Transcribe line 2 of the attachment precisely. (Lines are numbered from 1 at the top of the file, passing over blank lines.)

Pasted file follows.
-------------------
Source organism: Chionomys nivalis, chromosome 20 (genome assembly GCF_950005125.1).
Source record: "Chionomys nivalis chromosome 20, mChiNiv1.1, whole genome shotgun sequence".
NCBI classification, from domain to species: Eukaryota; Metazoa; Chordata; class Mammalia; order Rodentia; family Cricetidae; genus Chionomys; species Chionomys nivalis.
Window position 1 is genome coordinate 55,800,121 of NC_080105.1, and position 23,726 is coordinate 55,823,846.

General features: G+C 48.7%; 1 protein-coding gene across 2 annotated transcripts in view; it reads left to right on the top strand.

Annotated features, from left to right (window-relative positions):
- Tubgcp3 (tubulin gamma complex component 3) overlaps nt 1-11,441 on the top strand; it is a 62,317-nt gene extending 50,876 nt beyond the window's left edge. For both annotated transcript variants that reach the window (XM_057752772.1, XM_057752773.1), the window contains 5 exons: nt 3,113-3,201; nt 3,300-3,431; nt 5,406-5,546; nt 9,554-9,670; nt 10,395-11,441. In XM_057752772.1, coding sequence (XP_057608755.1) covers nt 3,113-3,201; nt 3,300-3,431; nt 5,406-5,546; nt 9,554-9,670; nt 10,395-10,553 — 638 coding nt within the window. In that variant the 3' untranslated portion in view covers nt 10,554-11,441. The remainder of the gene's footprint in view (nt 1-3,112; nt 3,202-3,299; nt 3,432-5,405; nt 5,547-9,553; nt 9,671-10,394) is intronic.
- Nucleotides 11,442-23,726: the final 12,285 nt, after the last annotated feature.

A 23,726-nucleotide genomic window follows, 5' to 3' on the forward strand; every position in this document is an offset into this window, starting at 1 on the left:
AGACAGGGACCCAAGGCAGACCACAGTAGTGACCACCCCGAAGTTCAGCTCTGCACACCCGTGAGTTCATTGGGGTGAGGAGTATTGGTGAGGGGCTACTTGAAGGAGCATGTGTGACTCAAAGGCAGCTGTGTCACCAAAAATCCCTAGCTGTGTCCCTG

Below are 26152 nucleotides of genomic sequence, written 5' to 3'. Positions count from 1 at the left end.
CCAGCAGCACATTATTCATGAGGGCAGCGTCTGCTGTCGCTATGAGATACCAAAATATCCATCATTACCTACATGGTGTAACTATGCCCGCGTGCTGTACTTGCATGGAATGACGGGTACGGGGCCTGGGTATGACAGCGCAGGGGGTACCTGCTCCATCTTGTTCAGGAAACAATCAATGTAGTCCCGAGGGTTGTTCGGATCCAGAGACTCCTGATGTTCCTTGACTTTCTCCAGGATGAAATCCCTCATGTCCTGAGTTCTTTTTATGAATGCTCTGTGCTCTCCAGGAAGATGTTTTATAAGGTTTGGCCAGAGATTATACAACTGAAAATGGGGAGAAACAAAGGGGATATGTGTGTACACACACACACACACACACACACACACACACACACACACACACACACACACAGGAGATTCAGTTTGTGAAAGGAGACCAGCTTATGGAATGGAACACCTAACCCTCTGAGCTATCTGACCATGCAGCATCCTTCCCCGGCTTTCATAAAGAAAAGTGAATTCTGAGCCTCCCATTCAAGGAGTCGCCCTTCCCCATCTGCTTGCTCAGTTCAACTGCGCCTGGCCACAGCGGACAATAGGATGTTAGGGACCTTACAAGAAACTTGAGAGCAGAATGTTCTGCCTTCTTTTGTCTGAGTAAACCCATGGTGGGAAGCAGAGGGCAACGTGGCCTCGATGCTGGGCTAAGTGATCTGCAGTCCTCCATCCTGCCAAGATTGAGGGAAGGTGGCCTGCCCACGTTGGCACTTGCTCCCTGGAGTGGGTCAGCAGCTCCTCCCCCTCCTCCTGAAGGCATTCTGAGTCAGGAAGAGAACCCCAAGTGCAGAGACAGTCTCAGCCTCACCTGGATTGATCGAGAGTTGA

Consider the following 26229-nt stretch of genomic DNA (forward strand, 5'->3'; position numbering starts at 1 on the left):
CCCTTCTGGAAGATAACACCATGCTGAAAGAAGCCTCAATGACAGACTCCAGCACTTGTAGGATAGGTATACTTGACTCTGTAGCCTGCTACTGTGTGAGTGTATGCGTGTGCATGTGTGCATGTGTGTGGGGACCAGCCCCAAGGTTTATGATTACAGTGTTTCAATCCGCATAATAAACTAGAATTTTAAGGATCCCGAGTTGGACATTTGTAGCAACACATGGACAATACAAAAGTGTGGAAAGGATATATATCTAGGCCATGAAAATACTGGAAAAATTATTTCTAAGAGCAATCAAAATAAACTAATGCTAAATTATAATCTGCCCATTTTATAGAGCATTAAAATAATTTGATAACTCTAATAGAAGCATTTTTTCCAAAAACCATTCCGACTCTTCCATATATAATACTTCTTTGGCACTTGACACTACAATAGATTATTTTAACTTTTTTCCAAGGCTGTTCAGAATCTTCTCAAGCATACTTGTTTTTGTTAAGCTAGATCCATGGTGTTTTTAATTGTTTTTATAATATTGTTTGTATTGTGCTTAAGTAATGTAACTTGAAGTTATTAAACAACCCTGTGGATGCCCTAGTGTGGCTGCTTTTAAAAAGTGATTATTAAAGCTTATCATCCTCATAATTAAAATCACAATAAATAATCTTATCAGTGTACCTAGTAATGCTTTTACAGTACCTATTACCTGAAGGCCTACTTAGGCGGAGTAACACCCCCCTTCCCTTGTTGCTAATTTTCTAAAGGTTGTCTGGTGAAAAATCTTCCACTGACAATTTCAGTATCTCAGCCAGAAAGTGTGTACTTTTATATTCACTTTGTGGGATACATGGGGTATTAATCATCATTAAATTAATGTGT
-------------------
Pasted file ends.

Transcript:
Source record: "Chionomys nivalis chromosome 20, mChiNiv1.1, whole genome shotgun sequence".